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Can My Boss Fire Me for Going to Rehab?

talking to boss about going to rehabAddiction is a chronic and progressive condition that makes it difficult for you to focus on anything other than drugs or alcohol. If you struggle with substance abuse issues, you are not alone. According to the National Institutes of Health, 10% of American adults struggle with a substance use disorder at some point in their lives.[1]

When you suffer from addiction, it can negatively impact every aspect of your life. Receiving professional treatment is the only way to make a full recovery from substance abuse issues. Unfortunately, 75% of people who suffer from addiction never get the help they need.[1]

Oftentimes, people avoid attending drug and alcohol rehab because they are afraid of losing their jobs. If you are currently dealing with the effects of addiction and refraining from getting the help you need out of fear of getting fired, you must be aware of the protections in place. There are laws like the Family and Medical Leave Act (FMLA) and the Americans With Disabilities Act (ADA) that prevent your employer from being able to fire you for going to rehab.

Can You Get Fired For Going to Rehab?

For years, there has been a stigma surrounding alcoholism and drug addiction. While some people may still perpetuate this stigma, the general public is beginning to understand that substance use disorder is a disease that requires professional help. Advancements in science and understanding have made it easier for people who suffer from drug addiction to get the help they need.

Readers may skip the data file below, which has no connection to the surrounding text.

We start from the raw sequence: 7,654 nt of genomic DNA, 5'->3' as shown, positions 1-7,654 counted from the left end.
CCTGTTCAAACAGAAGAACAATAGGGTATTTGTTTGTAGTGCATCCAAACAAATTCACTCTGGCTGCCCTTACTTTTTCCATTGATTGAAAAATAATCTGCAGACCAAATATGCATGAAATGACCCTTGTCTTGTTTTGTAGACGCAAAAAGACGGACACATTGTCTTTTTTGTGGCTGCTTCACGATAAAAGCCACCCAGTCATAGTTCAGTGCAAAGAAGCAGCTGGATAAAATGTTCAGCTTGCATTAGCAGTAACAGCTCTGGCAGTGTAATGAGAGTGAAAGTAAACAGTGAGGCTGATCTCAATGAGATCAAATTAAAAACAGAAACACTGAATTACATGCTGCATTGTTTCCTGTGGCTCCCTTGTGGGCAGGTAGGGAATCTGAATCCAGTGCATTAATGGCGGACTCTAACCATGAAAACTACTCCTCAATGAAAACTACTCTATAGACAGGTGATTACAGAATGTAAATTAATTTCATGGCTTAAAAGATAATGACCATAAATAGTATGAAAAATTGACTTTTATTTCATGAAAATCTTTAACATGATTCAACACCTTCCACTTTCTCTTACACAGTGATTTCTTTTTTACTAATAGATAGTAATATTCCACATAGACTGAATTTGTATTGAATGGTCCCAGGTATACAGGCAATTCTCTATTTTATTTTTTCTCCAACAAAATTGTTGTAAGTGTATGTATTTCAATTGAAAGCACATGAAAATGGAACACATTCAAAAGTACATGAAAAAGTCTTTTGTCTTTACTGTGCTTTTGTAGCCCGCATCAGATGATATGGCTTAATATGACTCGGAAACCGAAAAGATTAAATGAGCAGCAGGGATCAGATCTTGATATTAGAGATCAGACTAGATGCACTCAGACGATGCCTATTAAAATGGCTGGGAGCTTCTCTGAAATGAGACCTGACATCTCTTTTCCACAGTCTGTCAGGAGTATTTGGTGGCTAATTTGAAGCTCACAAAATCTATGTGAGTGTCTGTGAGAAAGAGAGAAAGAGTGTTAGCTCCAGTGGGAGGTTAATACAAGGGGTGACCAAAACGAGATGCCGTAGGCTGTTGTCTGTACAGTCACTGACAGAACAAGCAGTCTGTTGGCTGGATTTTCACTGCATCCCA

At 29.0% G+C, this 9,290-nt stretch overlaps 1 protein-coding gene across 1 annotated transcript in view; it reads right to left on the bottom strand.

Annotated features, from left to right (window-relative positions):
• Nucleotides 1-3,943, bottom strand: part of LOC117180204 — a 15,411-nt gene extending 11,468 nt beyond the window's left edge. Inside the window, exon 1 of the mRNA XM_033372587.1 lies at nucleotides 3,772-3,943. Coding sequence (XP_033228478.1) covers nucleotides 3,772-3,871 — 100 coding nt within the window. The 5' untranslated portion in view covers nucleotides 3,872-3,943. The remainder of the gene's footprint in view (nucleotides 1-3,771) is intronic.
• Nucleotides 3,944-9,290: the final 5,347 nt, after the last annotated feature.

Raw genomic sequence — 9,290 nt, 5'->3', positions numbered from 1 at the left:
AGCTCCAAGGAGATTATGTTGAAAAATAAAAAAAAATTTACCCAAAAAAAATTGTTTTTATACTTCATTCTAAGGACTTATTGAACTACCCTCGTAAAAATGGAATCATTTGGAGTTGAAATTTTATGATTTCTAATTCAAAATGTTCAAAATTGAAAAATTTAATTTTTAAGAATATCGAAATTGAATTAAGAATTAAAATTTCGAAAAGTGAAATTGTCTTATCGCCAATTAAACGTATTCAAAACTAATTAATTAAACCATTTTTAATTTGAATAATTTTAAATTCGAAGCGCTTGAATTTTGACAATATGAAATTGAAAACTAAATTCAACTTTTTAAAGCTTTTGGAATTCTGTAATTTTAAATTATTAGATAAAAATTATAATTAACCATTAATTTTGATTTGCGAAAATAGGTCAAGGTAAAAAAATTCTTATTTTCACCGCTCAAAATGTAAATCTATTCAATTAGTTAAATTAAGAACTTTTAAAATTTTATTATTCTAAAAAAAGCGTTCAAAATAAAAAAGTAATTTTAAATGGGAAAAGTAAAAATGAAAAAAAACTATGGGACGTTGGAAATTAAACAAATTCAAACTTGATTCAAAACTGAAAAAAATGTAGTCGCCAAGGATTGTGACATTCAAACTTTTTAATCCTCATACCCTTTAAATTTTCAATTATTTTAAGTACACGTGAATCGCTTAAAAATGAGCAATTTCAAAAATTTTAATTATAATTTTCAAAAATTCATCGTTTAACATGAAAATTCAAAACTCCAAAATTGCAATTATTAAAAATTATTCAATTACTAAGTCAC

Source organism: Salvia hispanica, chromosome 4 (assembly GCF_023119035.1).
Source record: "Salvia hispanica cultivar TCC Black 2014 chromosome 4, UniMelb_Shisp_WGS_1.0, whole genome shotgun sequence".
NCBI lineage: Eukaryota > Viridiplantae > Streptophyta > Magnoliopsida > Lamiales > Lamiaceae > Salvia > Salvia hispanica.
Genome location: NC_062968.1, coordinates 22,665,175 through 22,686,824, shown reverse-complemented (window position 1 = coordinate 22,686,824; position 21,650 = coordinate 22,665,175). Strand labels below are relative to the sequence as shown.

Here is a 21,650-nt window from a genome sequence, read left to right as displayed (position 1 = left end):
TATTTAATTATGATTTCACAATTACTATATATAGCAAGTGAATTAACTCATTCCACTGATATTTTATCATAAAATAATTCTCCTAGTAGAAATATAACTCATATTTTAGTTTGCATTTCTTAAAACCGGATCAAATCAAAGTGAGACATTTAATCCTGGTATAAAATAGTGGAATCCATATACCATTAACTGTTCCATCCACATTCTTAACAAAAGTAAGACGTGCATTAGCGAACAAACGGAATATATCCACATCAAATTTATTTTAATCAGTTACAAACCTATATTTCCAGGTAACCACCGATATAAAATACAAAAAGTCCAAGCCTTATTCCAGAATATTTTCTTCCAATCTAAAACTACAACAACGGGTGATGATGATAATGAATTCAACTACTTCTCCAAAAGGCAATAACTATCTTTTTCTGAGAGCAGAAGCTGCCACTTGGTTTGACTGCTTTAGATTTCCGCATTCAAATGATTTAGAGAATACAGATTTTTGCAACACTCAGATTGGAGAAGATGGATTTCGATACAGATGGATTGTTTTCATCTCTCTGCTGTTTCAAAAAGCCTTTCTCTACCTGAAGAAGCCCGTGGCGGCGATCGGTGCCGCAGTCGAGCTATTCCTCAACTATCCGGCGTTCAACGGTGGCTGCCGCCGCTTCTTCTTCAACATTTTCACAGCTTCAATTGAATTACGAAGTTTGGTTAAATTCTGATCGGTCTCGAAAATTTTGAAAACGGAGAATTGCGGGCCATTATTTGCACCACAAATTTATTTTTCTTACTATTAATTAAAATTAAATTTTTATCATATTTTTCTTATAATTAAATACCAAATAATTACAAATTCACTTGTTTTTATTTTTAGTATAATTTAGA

Because the attitude surrounding addiction is beginning to improve, there are now laws in place that protect you from being fired from your job for going to rehab. These include:

The Family and Medical Leave Act (FMLA)

The Family and Medical Leave Act (FMLA) entitles you to 12 weeks of unpaid medical leave if you meet the eligibility criteria. Because addiction is recognized as a diagnosable mental illness, you can use the FMLA to take unpaid leave without worrying about losing your job. However, you must consider the eligibility criteria before relying on this law.